Mel Sokotch

Mandarin, Clutter and Positioning

Mandarin: Chinese kids typically learn elementary math faster than American kids. One reason is this: Numbers in Mandarin have fewer syllables than numbers in English. And words with fewer syllables are easier to remember; they require less memory.

Clutter: The estimates of the number of ads we get exposed to daily range from the many hundred to the several thousand. The president of Yankelovich, the big research house, has suggested that a person living in a city might get as many as 5,000 a day. But whatever the real number is, it's big. The reason: digital technology and the rapid expansion of media channels and advertising ubiquity it spawned.

Positioning: If it's easier to remember shorter words, then it's easier to remember shorter phrases, shorter ideas, and shorter positionings. Especially when the positioning--or its advertising expression--is competing with thousands of messages a day. Here are 5 good examples, none more than 10 words:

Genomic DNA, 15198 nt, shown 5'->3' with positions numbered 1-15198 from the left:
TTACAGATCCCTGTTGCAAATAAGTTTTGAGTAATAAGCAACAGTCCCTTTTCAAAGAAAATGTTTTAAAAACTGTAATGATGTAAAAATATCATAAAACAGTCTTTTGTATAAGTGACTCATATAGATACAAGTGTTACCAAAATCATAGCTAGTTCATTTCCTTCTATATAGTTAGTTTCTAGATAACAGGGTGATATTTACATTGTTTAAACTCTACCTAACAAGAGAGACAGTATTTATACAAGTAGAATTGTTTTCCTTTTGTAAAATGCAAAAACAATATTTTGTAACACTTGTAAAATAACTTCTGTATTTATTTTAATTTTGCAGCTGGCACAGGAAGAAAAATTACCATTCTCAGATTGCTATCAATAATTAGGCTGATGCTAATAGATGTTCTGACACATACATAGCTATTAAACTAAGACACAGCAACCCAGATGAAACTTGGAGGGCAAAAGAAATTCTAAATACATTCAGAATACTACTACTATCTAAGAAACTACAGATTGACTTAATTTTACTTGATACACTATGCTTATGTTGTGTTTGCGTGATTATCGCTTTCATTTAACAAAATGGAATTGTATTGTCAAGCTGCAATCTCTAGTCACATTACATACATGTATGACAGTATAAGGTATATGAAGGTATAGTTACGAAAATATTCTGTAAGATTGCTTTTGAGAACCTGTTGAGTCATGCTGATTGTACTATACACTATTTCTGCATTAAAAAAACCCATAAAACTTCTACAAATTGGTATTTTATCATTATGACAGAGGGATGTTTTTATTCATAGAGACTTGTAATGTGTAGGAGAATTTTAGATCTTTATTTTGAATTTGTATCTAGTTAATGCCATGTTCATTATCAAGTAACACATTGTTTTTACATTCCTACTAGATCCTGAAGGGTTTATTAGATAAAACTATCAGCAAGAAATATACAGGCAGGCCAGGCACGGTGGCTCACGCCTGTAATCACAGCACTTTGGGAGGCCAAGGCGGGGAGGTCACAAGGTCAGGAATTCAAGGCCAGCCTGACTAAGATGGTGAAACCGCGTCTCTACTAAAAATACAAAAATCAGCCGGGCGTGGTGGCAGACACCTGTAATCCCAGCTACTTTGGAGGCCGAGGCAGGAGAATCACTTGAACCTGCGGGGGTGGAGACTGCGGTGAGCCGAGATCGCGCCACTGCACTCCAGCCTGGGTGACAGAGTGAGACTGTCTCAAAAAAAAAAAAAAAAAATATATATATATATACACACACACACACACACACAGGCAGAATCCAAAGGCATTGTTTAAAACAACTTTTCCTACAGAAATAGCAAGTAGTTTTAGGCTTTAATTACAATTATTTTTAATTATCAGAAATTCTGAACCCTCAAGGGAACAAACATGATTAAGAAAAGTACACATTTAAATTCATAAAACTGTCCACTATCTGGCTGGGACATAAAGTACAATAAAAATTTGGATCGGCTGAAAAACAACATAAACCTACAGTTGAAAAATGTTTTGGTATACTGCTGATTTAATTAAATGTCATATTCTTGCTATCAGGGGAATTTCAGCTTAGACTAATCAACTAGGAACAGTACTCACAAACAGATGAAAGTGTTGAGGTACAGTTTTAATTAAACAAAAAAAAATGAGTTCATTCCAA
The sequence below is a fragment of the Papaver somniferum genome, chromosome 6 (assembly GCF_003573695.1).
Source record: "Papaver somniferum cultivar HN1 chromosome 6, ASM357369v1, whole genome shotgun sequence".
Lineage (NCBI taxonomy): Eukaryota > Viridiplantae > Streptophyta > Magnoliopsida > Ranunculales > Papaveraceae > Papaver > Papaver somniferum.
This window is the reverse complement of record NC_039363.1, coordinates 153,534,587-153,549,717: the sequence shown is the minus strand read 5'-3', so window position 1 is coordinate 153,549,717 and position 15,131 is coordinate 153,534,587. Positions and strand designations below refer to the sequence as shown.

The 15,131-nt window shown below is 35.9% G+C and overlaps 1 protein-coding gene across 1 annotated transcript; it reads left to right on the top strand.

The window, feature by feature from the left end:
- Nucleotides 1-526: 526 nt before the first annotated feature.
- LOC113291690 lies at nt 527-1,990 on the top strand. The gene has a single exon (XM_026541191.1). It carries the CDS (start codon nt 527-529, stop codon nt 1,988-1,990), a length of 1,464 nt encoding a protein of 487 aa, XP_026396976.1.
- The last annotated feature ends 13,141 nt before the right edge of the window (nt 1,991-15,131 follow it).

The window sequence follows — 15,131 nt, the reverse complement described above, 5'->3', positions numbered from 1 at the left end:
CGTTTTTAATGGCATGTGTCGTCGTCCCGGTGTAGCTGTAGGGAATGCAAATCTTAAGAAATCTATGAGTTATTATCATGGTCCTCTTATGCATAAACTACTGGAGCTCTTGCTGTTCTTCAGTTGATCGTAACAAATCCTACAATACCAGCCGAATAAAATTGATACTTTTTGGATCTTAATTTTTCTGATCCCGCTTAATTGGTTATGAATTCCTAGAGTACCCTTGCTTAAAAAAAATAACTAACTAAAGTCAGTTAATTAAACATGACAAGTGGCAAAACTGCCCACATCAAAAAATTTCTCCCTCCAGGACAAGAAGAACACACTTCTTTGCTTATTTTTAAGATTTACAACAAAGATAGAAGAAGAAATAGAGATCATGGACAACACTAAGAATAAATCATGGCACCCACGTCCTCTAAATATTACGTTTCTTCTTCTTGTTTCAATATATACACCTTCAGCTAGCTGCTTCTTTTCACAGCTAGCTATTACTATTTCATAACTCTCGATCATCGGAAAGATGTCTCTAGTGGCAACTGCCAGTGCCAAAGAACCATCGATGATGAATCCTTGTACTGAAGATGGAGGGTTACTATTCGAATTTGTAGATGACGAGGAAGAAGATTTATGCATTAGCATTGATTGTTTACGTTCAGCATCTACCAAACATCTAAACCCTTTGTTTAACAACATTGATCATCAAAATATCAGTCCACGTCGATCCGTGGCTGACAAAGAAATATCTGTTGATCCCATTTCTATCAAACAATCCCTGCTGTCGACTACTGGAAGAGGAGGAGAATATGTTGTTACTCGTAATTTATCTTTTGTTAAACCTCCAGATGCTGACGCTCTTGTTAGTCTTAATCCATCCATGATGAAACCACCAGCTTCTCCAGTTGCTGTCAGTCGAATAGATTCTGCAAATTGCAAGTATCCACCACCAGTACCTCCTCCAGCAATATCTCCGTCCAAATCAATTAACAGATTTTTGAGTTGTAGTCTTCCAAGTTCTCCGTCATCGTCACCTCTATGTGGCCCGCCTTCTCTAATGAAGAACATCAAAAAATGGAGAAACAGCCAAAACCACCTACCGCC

1.   Crestor: The cholesterol medicine that slows plaque build-up. (7 words)

2.   FOX: The cable network with a conservative bent. (7)

3.   CHUNKY: The soup that's so hearty, it can be a meal. (10)

4. Williamsburg, VA: The place where one can experience coloniial America (8)

If you can articulate your brand's positioning in 10 words or less, Congratulations! If you can't, stop what you're doing, and get it fixed. You're missing an opportunity, and you're probably giving your competition an opening. 

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